The Science of Future Possibilities
DIRECTED BY ADAM BOLT / 2020
Human Nature is a brilliant documentary because it is balanced. But not balanced in the forced, dishonest way that some documentaries are. Where one side complains they aren’t heard enough when more than likely that side has terrible ideas. It’s not balanced in a way that feels insincere to the director’s thesis, where there is an inclusion of people that have no right competing with experts, like a movie about stem-cell research that a group of Sunday school teachers want to give their scientific view on.
It is balanced, rather, in the cold, philosophical way that scientific dilemmas present decisions that need to be made. Where a new advancement brings possibilities that are both as large in potential as they are problematic. And what Human Nature helps explore, both in these advancements and how they may be used or misused, is truly what it advertises: the nature of humanity.
Now some of the science went way over my head, and that’s okay. If I’m watching a movie on science, I’m going to need them to be far more advanced than I am. But the graphics help bring it down to a level that I understand (mostly). And luckily, it is an entertaining and breezy ninety minutes. Going back and watching again does not sound like a chore.
Human Nature goes through the history of gene-related therapies, which date back to 1974, and explains how scientists have been powerless to separate individual segments of DNA, until the creation of a modern scientific tool called CRISPR. The science gets much deeper, but in laymen terms, this new invention CRISPR allows us to boost the basis of everything we are, DNA, to godlike levels.
So, essentially, we can all be perfect. Which begs the question, is perfection irrelevant if we can all achieve it? But it also begs, quite possibly a more important question, what is perfection? We all think we know a version of perfection. I know I do. When I think of perfection, I think of an intellectual, good-looking dude, long, wavy hair (I have no hair), and whose features are as sharp as his mind. But, what did I miss? Is he good at sports? No, because I don’t care. Can he build a house? No, because I don’t care. Is he rich? No, because I don’t care. And you bring in the next guy, ask him his perfect version, and he will tell you he wants a guy who excels at sports, can build a house and is rich.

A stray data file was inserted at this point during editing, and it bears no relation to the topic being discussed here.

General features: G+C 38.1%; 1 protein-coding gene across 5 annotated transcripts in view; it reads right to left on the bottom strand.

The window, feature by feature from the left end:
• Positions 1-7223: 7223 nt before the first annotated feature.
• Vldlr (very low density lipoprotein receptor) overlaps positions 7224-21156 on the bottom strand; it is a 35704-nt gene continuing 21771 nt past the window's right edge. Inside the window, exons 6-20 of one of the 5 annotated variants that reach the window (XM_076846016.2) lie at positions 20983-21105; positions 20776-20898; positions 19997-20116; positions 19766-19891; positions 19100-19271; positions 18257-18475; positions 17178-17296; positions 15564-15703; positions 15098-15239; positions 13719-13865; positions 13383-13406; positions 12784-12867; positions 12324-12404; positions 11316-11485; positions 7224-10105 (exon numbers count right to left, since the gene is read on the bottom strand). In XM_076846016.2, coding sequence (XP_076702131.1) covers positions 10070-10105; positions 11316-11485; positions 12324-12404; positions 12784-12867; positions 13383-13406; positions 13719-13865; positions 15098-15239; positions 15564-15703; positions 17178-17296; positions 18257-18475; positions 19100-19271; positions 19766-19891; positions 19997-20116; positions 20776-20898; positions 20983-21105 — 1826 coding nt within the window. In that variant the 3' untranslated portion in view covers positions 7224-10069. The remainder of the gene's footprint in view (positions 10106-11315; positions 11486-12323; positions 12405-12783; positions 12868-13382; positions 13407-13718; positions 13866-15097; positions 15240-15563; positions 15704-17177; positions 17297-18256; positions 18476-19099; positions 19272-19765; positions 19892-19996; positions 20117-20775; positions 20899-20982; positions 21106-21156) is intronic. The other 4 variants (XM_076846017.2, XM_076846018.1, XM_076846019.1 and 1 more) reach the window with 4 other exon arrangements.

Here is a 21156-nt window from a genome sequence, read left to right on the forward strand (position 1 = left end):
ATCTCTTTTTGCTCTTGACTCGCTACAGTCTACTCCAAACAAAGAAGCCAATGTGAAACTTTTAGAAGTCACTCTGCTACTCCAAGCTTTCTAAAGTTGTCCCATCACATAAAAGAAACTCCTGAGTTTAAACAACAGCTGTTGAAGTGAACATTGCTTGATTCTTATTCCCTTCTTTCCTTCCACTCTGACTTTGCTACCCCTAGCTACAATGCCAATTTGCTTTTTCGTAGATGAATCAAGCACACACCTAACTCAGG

There is an interviewer in Human Nature who gives a similar anecdote. After giving a speech on the power of CRISPR, a beautiful tall woman tells him it’s sad because everyone will want to be beautiful and tall. A nerd tells him it’s sad because everyone will want to be smart. And on and on. People assume their version of perfect is everyone else’s and yet human subjectivity is still at play, even while looking for an ideal perfection.
I loved how every step of the way, questions are presented. If we can snip away the part of the DNA that makes us feel pain, would we do it? Well, no, since pain is a protective warning for the body of danger. Except, what if a cancer patient has three months to live? Why do they have to be in agonizing pain? What about sickle cell disease, which one of the featured subjects has. Would we repair that and forever fix it? Of course, except, sickle cell actually protects people in Africa and the Mediterranean of malaria. Are we just weakening them?
Perhaps I have a fascination with science that sucked me in, but I was hooked the whole movie. And while watching, I just thought of Jeff Goldblum, in Jurassic Park, saying, “Your scientists were so preoccupied with whether or not they could, that they didn’t stop to think if they should.” Until, eventually, the movie plays that exact clip. Which made me realize, that isn’t just a quote from a 1993 movie, that is the adage of the future.